I would ask you to reflect on this, to let these numbers sink in, keeping in mind that every species of life is unique and has evolved over millions or tens of millions of years to arrive at its present form and its present unique place in the fabric of life in our biosphere, in myriads of complex interactions with countless other species.

It is very difficult to grasp, to feel, to understand. The scale of this dying is overwhelming, and so we hold the awareness of it at bay.

This is the Great Dying, the great exodus. I don't think there is a composer who could come up with a “funeral march” that would do justice to this exodus.


Even an incomplete enumeration like the one above is extremely painful and alarming, but it is nevertheless necessary to let it sink in fully. Just as we need to hear a serious diagnosis of life-threatening illness in a friend or family member and need to let the pain and sorrow about that illness enter our consciousness and heart.

Who, upon learning that a loved one is seriously ill, would choose not to want to know? Who would choose to remain in "blissful ignorance" of a condition that could potentially be life threatening to your spouse, or one of your children?

No, we want to know, and no matter how terrible the news and how small the chance of survival may seem, we choose to know, and to go to great lengths to make recovery and healing possible.

Is not the same appropriate then when it comes to the health and life chances of all of our shared body, the being we are all inextricably linked to, our biosphere?

Are we not connected in love to the organism we are part of in the same way as we are to a beloved partner or children? Is not the reflex of 'not wanting to know' as miserably misplaced as it would be in the case of a situation that threatens the life of your loved one?



Image of Yggdrasil, the Tree of Life which in Norse mythology connects all beings living on Earth not only to each other, but also to the various higher realms in the cosmos. Image: Wikipedia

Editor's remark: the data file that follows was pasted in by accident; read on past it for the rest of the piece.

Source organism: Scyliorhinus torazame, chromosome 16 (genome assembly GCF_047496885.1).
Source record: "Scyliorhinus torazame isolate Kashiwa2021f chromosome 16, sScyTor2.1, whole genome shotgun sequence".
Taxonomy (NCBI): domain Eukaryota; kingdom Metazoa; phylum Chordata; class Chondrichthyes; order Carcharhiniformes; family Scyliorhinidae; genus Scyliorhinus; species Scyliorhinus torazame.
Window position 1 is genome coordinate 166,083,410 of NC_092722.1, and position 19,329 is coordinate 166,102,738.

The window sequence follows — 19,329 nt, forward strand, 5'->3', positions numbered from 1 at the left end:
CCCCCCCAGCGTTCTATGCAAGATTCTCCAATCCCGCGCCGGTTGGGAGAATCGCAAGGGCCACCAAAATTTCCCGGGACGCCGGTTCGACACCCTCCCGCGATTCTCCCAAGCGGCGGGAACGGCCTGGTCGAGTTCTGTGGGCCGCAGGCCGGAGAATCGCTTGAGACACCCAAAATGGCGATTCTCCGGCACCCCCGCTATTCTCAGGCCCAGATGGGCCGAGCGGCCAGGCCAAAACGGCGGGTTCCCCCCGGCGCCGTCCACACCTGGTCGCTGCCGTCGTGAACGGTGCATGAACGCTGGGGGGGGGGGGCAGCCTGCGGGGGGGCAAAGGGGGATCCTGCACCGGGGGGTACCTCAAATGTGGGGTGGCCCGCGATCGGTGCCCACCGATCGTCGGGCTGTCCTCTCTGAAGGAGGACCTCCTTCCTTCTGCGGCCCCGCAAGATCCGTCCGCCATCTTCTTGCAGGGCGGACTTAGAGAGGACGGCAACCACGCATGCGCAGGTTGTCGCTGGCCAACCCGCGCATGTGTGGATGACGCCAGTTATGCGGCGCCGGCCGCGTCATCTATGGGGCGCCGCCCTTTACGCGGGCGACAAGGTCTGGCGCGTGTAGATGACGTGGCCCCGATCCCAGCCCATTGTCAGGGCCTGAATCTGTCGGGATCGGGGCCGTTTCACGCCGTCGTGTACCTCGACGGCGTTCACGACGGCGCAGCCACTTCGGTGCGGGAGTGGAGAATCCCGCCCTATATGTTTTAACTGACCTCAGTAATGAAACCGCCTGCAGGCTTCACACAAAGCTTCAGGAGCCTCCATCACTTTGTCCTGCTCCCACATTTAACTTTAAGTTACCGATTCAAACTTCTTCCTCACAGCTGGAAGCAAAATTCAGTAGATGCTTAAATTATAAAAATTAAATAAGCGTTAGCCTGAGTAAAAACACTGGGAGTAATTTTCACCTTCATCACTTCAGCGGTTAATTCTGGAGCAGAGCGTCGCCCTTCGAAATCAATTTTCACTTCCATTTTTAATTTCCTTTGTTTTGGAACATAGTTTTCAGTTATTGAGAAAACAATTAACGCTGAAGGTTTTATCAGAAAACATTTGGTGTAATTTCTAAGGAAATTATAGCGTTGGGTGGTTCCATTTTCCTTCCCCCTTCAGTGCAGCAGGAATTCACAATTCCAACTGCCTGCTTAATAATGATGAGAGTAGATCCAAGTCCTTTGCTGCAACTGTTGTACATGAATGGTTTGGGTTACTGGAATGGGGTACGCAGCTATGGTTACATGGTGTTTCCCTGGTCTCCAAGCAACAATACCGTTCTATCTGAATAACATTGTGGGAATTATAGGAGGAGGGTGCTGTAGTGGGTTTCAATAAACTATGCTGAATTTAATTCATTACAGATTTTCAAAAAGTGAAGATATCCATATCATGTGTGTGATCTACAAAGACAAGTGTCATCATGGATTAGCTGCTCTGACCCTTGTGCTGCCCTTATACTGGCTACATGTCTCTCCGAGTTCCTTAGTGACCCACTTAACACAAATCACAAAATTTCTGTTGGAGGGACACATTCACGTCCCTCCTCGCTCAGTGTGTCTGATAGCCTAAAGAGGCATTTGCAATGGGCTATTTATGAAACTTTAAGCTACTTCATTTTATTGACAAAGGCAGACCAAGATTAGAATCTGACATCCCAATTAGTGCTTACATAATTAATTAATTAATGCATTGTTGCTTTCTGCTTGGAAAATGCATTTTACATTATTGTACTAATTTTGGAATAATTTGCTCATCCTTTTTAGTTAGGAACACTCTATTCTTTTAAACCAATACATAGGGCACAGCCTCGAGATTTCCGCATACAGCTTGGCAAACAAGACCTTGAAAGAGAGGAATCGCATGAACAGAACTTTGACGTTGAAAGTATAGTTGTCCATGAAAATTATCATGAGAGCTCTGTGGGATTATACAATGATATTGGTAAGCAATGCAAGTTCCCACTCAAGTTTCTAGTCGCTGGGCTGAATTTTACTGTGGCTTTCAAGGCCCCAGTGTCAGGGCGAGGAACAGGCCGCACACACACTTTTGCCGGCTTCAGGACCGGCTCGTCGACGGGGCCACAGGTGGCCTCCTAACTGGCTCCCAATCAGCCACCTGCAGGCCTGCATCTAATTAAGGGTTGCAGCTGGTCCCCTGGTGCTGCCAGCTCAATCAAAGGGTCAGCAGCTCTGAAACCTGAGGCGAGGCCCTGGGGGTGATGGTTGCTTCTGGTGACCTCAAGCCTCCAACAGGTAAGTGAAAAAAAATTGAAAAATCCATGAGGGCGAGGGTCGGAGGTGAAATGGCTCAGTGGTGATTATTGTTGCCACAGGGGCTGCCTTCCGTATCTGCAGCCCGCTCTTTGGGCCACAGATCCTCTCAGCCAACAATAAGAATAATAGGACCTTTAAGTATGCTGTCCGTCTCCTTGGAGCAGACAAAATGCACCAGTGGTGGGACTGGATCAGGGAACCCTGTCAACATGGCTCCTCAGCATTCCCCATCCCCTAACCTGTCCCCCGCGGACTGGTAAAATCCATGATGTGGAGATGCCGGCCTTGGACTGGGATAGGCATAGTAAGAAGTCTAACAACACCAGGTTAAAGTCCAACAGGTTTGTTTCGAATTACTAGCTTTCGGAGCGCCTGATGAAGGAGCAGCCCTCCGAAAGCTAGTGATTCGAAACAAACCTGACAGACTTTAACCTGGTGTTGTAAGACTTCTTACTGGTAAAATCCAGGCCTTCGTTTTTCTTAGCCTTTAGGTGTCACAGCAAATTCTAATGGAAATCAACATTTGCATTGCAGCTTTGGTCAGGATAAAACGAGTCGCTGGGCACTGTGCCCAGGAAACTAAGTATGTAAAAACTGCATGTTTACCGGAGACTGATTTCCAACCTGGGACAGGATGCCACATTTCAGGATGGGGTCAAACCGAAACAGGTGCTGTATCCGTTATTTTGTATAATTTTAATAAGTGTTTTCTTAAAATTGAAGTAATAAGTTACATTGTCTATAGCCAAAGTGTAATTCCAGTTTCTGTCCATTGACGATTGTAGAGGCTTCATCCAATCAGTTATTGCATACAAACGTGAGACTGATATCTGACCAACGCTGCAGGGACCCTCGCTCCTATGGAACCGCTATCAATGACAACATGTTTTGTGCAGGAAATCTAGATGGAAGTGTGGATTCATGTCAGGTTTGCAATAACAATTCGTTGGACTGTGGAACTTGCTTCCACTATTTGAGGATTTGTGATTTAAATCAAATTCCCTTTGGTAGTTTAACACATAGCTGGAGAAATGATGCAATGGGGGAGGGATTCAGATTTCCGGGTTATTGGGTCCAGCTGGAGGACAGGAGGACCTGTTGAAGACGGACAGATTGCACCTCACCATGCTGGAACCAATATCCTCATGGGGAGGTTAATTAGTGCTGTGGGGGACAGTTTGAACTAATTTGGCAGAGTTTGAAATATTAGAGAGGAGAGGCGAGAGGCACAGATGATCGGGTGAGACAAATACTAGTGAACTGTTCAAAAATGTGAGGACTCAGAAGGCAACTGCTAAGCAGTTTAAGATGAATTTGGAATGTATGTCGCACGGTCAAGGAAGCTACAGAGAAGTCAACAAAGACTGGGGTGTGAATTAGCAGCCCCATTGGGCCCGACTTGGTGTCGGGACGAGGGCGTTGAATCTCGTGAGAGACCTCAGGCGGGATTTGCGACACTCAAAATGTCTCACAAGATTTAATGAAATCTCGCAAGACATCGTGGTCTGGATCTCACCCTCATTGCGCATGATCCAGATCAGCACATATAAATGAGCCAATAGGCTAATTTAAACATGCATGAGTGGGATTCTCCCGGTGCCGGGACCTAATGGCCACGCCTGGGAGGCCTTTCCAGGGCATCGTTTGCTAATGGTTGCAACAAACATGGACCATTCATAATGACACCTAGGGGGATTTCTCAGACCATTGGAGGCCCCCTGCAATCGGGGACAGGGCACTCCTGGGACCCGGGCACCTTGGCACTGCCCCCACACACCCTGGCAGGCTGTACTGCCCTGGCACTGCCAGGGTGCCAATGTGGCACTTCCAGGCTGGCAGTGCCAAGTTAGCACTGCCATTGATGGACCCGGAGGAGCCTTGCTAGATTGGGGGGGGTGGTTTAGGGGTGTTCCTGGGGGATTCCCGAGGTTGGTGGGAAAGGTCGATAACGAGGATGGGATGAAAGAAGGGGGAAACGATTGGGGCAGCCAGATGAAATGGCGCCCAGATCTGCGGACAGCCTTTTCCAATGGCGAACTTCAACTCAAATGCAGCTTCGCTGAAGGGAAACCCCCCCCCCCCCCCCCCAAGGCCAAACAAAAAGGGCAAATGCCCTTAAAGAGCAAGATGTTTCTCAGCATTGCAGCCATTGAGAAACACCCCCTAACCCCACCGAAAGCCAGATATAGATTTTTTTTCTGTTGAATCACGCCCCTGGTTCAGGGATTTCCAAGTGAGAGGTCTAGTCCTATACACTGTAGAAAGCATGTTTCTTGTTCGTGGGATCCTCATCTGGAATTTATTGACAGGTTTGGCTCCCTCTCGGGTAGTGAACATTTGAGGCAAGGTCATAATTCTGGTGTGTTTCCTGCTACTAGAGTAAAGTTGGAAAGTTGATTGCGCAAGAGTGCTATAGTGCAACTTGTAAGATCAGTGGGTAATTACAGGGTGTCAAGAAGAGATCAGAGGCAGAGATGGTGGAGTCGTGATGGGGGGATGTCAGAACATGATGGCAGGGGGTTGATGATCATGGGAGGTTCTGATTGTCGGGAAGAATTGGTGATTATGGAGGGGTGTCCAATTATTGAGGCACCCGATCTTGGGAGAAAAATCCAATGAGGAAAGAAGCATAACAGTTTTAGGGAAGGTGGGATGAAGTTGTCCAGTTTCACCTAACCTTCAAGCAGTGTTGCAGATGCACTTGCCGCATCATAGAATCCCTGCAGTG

The 'great dying' described above is what is usually meant by the term 'biodiversity crisis'. But this word is insufficient to do full justice to what is happening, and like the word 'climate crisis' is too mechanistic, too detached, too rational, too much dissociating from the essence of our connection with the object of that term.

Probably no word is really adequate to represent what is happening, and in this sense the current convergence of crises is also a crisis in our language, and our culture: we don't really have language that can communicate this. Except maybe the language of the heart, and of art: poetry.


So if we look even a little bit beyond what is happening through greenhouse gas emissions, it quickly becomes clear that the whole fabric of life on this planet is severely threatened, and that there is a mass extinction going on that is worse than any before.

There have been five mass extinctions in the history of life on Earth. The largest so far was not the one in which the dinosaurs disappeared some 65 million years ago, but one that took place much longer ago: the Permian Mass Extinction, when two hundred and fifty million years ago some ninety-five percent of all life on Earth disappeared.

The cause of that extinction wave, called "The Great Dying," is not known. Possibly a combination of factors such as temperature fluctuations, a change in the composition of the atmosphere due to centuries of underground burning of coal seams.

Science already foresees that this current extinction wave could go even further than that 'Great Dying'. So there is an extinction event without precedent taking place right now, and it threatens all of life in our shared body, the biosphere.


And the cause of this great dying that is now taking place? It is tempting to immediately point the finger of blame at 'mankind’. Indeed, this extinction wave is caused by human activity, by what Homo Sapiens does and leaves on this planet. But at the same time, a nuance needs to be added: it is not so much the presence of humans (or even the number of humans) as such, but a well-defined part of the activity of a well-defined part of those humans that constitutes the problem.

Pointing to, say, overpopulation as the main culprit is a way of ending the conversation, and of not having to think about it any further. After all, we are not going to reduce the number of people by a few billion in the next few years. If we point to overpopulation as the cause of the problem, we don't need to look at the real causes of the ‘Great Dying’. It is a way of not letting the problem get into our system, our awareness and our hearts: it is, after all, the ‘others’, and especially the excess of others, in countries that are far away, that are the cause of the problems.